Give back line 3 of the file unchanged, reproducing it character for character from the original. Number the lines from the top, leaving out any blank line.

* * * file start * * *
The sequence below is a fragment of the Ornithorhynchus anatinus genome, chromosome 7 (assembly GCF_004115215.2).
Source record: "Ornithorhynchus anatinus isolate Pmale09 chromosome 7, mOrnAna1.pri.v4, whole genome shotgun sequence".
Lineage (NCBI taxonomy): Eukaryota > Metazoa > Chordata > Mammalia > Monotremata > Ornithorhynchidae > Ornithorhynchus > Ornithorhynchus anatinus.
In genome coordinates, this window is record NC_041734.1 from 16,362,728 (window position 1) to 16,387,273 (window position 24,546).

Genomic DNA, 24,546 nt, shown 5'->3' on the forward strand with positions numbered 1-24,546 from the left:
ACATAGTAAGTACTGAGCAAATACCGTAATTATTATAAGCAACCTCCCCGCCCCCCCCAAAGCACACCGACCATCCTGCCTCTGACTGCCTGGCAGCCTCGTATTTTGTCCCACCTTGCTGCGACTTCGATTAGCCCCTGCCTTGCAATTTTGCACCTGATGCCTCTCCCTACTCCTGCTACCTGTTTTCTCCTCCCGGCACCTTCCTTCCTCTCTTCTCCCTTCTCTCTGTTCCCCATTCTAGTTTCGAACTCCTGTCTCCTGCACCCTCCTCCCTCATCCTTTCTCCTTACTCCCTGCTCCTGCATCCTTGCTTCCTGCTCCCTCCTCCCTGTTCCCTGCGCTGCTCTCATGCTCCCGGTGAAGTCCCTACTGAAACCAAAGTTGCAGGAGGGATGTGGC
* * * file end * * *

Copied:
Lineage (NCBI taxonomy): Eukaryota > Metazoa > Chordata > Mammalia > Monotremata > Ornithorhynchidae > Ornithorhynchus > Ornithorhynchus anatinus.